Goodstein is the author of a college textbook, Economics and the Environment, (2010) now in its sixth edition; Fighting for Love in the Century of Extinction: How Passion and Politics Can Stop Global Warming (2007); and The Trade-off Myth: Fact and Fiction about Jobs and the Environment. (1999). Articles by Goodstein have appeared in among other outlets, The Journal of Environmental Economics and Management, Land Economics, Ecological Economics, and Environmental Management. His research has been featured in The New York Times, Scientific American, Time, Chemical and Engineering News, The Economist, USA Today, and The Chronicle of Higher Education. He serves on the editorial board of Sustainability: The Journal of Record, and Environment, Workplace and Employment, and is on the Steering Committee of Economics for Equity & the Environment. He is also a member of the Board of Directors of the Follett Corporation, and is on the advisory committee for Chevrolet’s Clean Energy Initiative.
A prolific author, he has published five books and more than 150 articles, essays, and reviews, and has given more than 200 invited lectures, conference papers, readings, and workshops. He edited and co-edited numerous important anthologies, including The Height of Our Mountains: Nature Writing from Virginia’s Blue Ridge Mountains and Shenandoah Valley (1998); Reading the Earth: New Directions in the Study of Literature and Environment (1998); The ISLE Reader: Ecocriticism, 1993-2003 (2003); Reading the Roots: American Nature Writing before Walden (2004); and the Pulitzer Prize-nominated John Muir’s Last Journey: South to the Amazon and East to Africa (2001).
His creative nonfiction includes pieces that have received Honorable Mention for the Pushcart Prize and have been recognized as Notable Essays in The Best American Essays, The Best Creative Nonfiction, The Best American Science and Nature Writing, and The Best American Nonrequired Reading. His creative work has appeared in magazines and journals including Utne Reader, Orion, Ecotone, Isotope, Hawk and Handsaw, Places, Whole Terrain, Red Rock Review, Watershed, New South, and Terminus. He also writes a monthly essay called “Rants from the Hill” for High Country News.
Hirt’s publications include a monograph on the history of national forest management since WWII (A Conspiracy of Optimism, 1994), two edited collections of essays on Northwest history (Terra Pacifica, 1998 and Northwest Lands, Northwest Peoples, 1999), and two-dozen articles and book chapters on environmental and western history. Hirt’s current research projects include (1) a monograph on the history of electric power in the US Northwest and British Columbia; (2) collaborative interdisciplinary research on water use, urban growth and sustainability in southern Arizona with scholars at the Julie Ann Wrigley Global Institute of Sustainability and Decision Center for a Desert City; (3) a public education program on “Nature, Culture and History at the Grand Canyon,” in partnership with the Grand Canyon Association and funded by the National Endowment for the Humanities http://www.asu.edu/clas/grandcanyonhistory/ and (4) a multi-university research, teaching and outreach program on the cultural and environmental history of the Sky Islands borderlands region of Arizona, New Mexico, Sonora and Chihuahua in collaboration with historians, geographers and ecologists at Arizona State University, University of Arizona, University of New Mexico and New Mexico State University. In his private life he is involved with regional conservation organizations and currently serves on the board of directors of the Sky Island Alliance based in Tucson, Arizona: http://www.skyislandalliance.org/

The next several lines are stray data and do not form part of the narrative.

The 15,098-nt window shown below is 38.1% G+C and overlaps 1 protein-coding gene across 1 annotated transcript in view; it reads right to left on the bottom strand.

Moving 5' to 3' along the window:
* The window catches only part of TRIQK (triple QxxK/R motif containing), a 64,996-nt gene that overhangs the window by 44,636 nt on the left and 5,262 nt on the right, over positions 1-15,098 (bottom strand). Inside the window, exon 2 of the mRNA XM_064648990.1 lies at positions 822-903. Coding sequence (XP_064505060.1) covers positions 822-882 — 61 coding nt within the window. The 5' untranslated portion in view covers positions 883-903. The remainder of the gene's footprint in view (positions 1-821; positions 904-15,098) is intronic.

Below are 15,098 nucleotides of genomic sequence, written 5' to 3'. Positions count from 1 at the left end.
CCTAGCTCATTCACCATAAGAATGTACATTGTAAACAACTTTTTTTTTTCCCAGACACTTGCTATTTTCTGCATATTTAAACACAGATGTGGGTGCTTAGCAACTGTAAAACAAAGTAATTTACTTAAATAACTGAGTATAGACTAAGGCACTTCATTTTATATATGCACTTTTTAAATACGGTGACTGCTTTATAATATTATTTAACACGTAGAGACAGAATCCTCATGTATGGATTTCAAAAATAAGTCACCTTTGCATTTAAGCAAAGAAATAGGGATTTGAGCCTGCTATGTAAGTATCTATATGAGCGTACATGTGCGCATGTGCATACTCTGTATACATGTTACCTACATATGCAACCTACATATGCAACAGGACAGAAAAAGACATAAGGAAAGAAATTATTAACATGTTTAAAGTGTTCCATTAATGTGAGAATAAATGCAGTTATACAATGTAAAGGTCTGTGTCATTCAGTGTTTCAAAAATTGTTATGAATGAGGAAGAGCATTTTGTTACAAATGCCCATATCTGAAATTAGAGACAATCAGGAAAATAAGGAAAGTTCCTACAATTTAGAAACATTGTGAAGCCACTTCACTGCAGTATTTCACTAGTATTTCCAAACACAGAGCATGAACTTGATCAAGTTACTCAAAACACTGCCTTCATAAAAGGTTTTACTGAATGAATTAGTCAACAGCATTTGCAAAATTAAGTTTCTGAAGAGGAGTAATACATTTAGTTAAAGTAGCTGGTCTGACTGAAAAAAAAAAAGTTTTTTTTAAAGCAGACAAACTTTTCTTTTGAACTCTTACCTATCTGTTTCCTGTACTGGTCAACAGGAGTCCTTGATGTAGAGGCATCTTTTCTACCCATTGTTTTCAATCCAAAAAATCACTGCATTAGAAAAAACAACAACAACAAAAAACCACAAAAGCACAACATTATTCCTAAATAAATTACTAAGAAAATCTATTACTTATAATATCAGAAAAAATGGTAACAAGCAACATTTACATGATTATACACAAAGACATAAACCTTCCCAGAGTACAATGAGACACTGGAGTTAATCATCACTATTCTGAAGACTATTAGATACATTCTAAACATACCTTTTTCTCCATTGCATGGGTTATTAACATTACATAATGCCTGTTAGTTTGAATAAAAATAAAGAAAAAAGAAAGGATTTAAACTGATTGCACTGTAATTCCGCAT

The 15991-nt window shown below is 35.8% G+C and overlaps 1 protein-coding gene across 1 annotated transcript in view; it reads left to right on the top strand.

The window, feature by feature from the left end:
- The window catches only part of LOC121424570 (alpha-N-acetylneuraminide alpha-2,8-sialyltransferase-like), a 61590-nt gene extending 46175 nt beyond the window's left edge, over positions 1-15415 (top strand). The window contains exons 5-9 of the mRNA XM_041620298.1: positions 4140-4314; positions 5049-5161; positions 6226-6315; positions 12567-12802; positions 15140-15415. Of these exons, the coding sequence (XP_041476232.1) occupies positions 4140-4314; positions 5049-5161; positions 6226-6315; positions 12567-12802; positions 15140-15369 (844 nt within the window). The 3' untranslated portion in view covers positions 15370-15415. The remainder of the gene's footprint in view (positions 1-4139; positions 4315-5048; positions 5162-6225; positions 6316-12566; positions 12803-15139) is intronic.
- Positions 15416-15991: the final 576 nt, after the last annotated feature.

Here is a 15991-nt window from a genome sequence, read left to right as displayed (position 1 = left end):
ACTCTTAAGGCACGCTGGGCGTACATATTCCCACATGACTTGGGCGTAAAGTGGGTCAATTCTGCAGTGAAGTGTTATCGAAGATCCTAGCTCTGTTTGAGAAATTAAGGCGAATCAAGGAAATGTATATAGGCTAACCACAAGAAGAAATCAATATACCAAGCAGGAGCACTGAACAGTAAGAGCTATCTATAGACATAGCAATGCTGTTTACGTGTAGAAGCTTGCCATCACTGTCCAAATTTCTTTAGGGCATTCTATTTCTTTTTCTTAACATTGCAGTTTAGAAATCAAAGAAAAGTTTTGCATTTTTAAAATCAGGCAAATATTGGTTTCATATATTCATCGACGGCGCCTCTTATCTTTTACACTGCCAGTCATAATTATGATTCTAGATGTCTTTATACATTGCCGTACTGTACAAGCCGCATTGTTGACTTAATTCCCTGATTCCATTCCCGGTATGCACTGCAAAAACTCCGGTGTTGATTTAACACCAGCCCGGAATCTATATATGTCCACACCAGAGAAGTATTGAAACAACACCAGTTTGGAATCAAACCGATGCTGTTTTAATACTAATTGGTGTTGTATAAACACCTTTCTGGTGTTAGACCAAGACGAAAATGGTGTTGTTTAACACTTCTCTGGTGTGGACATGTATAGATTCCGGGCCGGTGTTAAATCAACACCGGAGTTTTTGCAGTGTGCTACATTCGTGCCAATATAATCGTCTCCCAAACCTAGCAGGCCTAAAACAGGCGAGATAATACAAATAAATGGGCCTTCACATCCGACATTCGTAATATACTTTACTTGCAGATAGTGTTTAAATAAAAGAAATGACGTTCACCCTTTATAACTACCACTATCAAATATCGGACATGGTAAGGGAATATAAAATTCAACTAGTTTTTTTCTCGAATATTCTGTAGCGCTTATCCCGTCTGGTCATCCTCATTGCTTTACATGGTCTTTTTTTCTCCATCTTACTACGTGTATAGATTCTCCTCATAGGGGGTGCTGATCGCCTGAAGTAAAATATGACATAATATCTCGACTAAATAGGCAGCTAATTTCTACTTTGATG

Mr. Corson is also the Acting Director of the NOAA Fisheries Office of Habitat Conservation, which protects, restores, and promotes stewardship of coastal and marine habitat to support our nation’s fisheries for future generations. His leadership on several fronts supports the agency’s mission: healthy and sustainable habitat that provides a range of benefits for abundant fish and wildlife, commercial and recreational opportunities, and resilient coastal communities that can withstand hurricanes, flooding, and other threats.